Antonio Bencini loved flying. He had served in aviation, and in 1948 decided to name the camera he was about to launch on the market after one of the first jet planes to fly at the time: the Comet. The Comet S came only two years later, with very slight changes (notably, the flash attachment).
The small, die-cast aluminum camera was an instant success; for many Italian youngsters in the 1950s, it was a gateway to photography.
With its simple and streamlined design, the Comet S became the iconic product of the recreational camera manufacturer Bencini had founded in Milan in the mid-1930s. It was solid, comfortable, and easy to use – a breakthrough that came after a series of “folding” models and before a wide range of instruments the company would make to capture the world on film.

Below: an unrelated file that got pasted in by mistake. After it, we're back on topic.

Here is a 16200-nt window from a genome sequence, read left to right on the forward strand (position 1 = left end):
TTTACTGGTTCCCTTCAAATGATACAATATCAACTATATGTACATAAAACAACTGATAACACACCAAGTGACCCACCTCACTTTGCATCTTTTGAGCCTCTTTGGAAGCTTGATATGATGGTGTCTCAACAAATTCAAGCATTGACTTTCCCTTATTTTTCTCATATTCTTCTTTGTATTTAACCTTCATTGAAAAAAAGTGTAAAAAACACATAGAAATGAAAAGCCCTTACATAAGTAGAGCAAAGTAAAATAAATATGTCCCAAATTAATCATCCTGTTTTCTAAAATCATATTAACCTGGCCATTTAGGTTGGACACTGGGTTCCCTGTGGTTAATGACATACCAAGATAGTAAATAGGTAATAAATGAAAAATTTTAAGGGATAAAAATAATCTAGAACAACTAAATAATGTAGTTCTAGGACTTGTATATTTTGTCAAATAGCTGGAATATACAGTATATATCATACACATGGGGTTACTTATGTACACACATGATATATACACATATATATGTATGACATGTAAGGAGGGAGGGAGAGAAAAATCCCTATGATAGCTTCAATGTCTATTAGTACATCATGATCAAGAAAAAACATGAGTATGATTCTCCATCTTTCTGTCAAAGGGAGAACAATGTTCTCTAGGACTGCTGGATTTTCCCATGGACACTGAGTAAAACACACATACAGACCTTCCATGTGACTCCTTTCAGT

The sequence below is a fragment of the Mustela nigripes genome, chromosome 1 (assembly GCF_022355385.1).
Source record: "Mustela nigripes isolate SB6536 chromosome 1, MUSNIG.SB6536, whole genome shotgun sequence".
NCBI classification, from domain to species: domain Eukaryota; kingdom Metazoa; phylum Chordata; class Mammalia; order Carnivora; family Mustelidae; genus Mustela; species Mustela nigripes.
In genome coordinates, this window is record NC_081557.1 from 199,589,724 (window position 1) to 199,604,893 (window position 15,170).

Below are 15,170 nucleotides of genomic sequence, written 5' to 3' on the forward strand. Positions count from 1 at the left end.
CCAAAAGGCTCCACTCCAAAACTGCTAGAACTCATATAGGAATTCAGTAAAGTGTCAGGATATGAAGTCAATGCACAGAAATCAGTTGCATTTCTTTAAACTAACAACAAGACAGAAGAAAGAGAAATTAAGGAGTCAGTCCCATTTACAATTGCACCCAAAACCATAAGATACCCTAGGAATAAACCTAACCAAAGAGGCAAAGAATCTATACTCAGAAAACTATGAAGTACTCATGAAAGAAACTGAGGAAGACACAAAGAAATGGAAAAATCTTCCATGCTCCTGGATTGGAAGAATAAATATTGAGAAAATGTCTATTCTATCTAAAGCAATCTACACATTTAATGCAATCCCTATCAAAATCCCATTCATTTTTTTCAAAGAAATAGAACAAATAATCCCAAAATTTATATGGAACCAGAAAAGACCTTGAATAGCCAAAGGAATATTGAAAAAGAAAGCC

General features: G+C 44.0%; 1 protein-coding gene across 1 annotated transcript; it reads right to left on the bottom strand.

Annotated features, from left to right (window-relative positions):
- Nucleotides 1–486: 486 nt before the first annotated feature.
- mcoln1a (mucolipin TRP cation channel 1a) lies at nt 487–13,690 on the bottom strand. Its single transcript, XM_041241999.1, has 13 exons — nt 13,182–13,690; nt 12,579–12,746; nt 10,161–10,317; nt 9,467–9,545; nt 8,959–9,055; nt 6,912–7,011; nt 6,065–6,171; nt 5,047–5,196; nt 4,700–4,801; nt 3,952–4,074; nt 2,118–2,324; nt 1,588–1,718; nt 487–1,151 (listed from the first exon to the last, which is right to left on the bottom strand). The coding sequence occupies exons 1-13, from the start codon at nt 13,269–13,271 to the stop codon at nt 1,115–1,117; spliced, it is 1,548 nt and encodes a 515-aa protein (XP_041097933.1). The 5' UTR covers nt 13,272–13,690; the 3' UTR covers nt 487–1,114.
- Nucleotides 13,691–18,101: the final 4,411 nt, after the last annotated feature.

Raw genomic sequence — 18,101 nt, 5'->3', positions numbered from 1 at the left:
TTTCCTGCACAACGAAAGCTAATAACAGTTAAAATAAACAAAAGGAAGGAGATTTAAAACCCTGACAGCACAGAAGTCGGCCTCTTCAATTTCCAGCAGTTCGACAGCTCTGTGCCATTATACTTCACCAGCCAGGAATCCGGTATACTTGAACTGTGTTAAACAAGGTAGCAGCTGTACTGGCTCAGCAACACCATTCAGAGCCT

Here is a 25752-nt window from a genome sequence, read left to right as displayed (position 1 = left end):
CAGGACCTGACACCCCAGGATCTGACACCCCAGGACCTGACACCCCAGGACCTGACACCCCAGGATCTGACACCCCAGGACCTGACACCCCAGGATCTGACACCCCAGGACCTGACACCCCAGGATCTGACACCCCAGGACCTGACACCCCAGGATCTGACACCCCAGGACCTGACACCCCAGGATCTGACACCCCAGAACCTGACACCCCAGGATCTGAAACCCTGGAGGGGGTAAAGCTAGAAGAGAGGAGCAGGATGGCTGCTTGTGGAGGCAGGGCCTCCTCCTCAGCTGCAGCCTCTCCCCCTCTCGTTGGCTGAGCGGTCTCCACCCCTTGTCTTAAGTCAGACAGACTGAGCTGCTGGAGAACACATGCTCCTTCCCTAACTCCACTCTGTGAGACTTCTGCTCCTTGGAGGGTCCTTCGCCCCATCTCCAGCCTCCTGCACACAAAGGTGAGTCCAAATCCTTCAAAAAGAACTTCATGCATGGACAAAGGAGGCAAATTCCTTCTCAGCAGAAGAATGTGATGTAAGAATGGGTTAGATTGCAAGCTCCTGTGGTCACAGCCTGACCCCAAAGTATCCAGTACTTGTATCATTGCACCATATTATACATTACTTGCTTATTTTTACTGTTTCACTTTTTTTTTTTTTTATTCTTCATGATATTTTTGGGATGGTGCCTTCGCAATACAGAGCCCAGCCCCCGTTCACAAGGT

Many will remember the names of the most successful ones: Gabri, Robi, Rolet, Relex, Koroll, Minicomet, Unimatic, Janua… but Comet always remained the epitome of essential genius.
And today – although Bencini shut down in the mid-1980s, after fiercely holding up against the German and Japanese competition – the brand’s cameras are still in high demand among aficionados who love beauty and simplicity.